Metro Zu – “Sell Ma Hoe“
from MINK RUG (Mixtape, 2012)
Metro Zu is a Miami crew that is loosely affiliated with SpaceGhostPurrp, or at least have a song with him. They are hyper-productive, their videos look like this and their songs sound different from other rap songs and they sample the Animal Collectors all of which inevitably adds up to them being the rappers that all of the weird just discovered rap through Clams Casino avant bloggers get really excited about in the near future. Which is perfectly fine. The Zu certainly wouldn’t be their worst choice. Mink Rug has some very high points, the highest of which is “Sell Ma Hoe.” It owes a lot to Lil B, which is to be expected at this point with young fringy experimental underground rappers, but the thing that separates it from most other young fringy experimental underground rap is how hook driven it is. Yes it’s wonderful being yourself and hilarious and weird and spontaneous and lo-fi but none of that has any value if you aren’t actually writing songs that are likable. B’s success was as much about his hook writing ability as it was his personality. “Sell Ma Hoe” is simple enough but it sticks to the inside of your brain, with its “second things first” nonsense and the sheer amount of conviction that’s put into the performance. You can imagine the kid pulling his arms into his chest as he croons, like some sort of demented preacher/pimp hybrid. (Prod. by Mr. B the Poshtronaut)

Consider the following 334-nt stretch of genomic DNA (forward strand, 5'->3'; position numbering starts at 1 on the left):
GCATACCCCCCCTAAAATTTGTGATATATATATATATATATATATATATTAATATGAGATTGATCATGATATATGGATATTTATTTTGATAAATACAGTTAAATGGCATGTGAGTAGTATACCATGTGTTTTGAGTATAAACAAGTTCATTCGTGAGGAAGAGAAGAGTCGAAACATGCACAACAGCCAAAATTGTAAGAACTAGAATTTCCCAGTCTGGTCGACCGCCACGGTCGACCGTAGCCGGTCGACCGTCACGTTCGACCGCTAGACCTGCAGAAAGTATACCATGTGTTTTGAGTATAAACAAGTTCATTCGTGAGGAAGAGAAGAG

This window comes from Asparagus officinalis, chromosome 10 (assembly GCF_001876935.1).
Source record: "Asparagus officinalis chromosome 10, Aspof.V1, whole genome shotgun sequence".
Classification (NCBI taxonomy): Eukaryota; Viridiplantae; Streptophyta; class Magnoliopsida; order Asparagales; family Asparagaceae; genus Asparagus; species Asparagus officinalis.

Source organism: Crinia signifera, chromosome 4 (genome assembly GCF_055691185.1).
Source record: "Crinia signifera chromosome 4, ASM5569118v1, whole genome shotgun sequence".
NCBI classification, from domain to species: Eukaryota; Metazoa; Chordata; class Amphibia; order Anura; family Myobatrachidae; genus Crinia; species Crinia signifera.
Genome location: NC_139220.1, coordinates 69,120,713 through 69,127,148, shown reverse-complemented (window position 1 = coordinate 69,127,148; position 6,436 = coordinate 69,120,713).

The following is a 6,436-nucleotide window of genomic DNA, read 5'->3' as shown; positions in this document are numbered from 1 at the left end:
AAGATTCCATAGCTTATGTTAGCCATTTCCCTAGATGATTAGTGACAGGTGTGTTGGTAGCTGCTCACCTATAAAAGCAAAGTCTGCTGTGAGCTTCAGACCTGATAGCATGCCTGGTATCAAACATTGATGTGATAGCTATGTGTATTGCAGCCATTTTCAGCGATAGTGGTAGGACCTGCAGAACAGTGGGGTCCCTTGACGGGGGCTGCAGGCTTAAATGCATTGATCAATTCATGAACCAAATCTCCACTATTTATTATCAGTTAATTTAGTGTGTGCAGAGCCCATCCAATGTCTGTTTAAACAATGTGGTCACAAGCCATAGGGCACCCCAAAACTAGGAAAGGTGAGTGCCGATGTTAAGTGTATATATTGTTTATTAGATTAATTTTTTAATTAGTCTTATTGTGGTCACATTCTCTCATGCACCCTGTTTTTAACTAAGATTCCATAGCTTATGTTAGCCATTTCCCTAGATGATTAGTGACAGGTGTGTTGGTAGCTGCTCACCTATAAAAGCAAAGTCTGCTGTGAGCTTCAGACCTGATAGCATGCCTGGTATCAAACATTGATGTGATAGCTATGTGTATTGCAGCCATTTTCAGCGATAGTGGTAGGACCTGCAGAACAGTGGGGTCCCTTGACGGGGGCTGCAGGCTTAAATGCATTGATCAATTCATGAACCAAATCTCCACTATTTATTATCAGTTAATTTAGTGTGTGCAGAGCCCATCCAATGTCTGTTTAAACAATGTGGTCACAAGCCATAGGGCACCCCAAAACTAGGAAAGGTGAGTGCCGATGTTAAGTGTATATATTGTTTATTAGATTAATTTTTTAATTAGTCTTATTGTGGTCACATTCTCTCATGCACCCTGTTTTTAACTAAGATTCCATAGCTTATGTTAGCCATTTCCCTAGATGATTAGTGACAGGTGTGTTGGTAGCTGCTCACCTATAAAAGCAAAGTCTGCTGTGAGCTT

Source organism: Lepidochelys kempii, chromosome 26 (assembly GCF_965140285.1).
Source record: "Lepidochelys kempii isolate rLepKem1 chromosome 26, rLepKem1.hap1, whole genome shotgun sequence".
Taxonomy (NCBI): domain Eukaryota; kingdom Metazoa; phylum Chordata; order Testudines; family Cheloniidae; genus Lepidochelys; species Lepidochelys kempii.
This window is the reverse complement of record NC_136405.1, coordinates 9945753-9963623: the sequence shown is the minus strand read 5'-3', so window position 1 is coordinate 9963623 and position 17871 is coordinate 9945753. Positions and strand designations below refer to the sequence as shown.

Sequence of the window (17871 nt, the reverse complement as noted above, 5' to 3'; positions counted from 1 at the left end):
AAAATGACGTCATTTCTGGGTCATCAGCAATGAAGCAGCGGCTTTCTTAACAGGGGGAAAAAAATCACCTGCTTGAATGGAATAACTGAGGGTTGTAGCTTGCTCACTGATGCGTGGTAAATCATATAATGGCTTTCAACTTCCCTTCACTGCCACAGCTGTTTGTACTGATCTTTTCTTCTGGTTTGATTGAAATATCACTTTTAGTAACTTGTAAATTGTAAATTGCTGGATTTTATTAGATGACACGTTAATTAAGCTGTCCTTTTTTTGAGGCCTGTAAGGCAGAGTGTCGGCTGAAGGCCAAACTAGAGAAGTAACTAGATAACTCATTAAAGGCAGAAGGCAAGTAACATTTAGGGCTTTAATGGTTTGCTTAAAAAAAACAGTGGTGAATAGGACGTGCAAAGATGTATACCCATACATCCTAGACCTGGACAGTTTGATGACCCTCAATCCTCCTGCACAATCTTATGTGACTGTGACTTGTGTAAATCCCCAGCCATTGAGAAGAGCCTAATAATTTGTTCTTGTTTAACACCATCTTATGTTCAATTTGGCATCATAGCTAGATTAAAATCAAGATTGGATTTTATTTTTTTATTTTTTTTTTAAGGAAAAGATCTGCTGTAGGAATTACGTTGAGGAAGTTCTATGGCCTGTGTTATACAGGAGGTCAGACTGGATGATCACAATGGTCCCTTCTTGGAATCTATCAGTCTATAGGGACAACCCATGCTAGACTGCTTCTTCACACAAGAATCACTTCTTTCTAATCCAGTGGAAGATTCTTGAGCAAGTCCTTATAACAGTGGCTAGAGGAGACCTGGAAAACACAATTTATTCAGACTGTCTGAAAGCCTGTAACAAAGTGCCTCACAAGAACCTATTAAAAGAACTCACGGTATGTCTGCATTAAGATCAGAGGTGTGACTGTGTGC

Torch f/ Meek Mill, Wale, Gunplay, Stalley & Young Breed – “Slow Down“
from UFO 2 (Coming Soon)
There should be a law in hip hop in which any and every rapper, regardless of house or creed, is required to jump on some old Ultimate Breaks And Beats shit once a year. It should be like tithing or a operational exam. Here all of MMG – minus the Bawse who could only phone in some ad-libs from WingStop – hits EPMD’s “Rampage” (or by extension Lowell Fulson’s “Tramp“) running. I can’t tell who of Triple C’s is rapping where in this lineup, because all of these guys went from sounding like Jeezy to sounding like Chubb Rock for this very special occasion, but they all come off. Meek is in his close-to-Peedi mode, which is always welcome while Wale probably has the weakest verse here, which is ironic considering he’s the only one of these guys corny enough to kick the words “one time for hip hop” in 2012. Show us, don’t tell us, Wale.